Ask students if they are aware of any groundbreaking speeches people gave in history. If you can have pairs or small groups access the internet, it is a good reading practice to allow them to search for them.
A simple search for “best speech” brought ideal results among the first ten, such as these:
If Internet in school is not available, you can either assign this as homework or print out a set and distribute them around the classroom for students to “browse”.
Each group should choose one speech they find special and present it to the rest, including an oral explanation why they thought so.
Play the song without the video and ask students if they can figure out whose the voice is and which speech it is.
Have them go back to the speech and read along.
Let students use the internet and/or the transcript of the speech to write a paragraph about why they think this particular speech was important then and why did the artist in this song decide it is still worth using in a song and why it was a hit in many European countries. (source Wikipedia http://en.wikipedia.org/wiki/Bakermat )
After exchanging their ideas about the topic, students expand the paragraphs into essays adding introduction, conclusion and some more background and arguments.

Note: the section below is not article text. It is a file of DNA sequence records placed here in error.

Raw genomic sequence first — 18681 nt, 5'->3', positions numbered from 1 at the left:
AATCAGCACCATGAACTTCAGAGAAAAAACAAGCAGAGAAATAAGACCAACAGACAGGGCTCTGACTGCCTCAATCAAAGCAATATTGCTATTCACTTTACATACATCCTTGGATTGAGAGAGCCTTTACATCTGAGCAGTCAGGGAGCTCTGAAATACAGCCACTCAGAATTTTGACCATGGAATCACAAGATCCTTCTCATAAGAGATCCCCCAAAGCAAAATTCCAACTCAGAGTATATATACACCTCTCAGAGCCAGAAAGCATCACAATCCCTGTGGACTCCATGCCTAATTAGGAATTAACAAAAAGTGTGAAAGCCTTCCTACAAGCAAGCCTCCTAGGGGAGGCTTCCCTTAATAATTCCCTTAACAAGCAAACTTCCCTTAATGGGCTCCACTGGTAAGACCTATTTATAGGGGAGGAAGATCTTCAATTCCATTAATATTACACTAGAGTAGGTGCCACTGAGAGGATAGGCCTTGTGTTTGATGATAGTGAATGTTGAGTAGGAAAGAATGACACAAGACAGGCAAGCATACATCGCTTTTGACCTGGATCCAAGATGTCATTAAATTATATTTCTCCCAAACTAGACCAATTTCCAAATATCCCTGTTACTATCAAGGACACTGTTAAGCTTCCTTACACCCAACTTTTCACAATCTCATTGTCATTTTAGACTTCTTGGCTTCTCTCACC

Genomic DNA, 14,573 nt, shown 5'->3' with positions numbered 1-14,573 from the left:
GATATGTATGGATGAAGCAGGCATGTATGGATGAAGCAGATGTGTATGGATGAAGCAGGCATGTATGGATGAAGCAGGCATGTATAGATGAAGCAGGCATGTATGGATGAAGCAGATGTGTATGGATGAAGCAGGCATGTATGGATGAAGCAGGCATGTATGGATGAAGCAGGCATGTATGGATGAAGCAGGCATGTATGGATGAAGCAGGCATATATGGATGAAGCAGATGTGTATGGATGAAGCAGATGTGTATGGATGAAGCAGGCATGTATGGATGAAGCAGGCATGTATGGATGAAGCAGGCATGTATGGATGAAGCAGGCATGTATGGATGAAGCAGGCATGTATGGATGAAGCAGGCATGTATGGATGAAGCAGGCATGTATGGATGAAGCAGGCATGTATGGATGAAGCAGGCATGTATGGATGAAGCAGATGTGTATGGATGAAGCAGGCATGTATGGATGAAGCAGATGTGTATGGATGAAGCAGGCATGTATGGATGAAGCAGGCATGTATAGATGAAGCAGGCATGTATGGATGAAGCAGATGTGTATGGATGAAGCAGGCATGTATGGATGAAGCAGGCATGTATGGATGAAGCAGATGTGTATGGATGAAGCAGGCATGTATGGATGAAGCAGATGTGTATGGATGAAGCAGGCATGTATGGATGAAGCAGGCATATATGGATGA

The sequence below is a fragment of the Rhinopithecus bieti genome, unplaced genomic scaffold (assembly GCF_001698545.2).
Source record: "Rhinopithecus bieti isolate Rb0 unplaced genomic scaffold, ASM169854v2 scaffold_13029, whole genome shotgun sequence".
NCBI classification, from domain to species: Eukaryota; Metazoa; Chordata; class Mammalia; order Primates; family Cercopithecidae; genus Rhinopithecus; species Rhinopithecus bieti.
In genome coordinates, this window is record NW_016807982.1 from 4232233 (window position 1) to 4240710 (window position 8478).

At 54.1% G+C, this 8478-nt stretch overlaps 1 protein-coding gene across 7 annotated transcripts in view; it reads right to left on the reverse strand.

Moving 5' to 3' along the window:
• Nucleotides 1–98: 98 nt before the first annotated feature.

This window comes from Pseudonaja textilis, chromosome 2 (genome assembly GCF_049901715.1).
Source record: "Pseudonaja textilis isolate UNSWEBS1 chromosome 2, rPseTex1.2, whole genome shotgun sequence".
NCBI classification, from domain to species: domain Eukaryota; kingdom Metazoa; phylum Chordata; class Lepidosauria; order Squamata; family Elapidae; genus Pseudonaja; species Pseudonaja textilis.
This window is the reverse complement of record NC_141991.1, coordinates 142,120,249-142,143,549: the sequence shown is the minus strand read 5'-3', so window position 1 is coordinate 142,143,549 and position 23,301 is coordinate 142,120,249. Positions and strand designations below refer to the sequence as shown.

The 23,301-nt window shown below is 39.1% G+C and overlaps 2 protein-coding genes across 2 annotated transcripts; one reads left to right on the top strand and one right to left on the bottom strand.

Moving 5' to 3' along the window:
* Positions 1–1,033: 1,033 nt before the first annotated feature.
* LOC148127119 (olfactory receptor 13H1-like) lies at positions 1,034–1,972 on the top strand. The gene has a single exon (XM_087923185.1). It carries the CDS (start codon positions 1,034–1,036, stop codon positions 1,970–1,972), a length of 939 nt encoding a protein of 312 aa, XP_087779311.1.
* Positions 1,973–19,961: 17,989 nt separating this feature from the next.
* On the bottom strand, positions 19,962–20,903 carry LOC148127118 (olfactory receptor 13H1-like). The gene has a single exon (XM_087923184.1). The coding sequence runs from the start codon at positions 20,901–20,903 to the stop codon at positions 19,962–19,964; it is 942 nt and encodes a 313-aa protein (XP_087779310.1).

Ask students if they know anything about cucumbers and what they are good for. Then show them this song:
The first time, I let the song play out until the end without interruptions. Later, if necessary, I stop the song and check understanding.
Ask groups to choose 1 vegetable from their list, do a short Google search about it and make a similar song about their chosen vegetable. They can easily find instrumental versions of popular songs on Youtube for the basis of their song. Alternatively, they can use one of many music apps to produce the music to it. One of my groups already had a guitar app installed on one of the phones so they produced the whole song from scratch.
Have groups perform the song while their schoolmates grade the performances. You can also make a video of the performances.
Ask your students to step to the window and look out for 30 seconds, trying to remember as much as possible. After that, they should sit down and individually describe what they saw in as much detail as possible. (This is a nice opportunity to revise past simple structures such as I saw… There were… etc.)
Ask students to find a partner and compare their notes with at least 3 different people. Ask if they all noticed the same things and if there are any reasons why some people noticed different things than others or interpreted them in a different way.
Ask students to listen to this song
Have students work in small groups to try to understand the song. They might need dictionaries or internet to be able to understand everything. Each group writes a short paragraph on how they understand it. They share their ideas with other groups and discuss the following questions:
Who are the people in the song? What is their relationship?
What function does the cat have?
How does what you see through the window relate to the people in the song?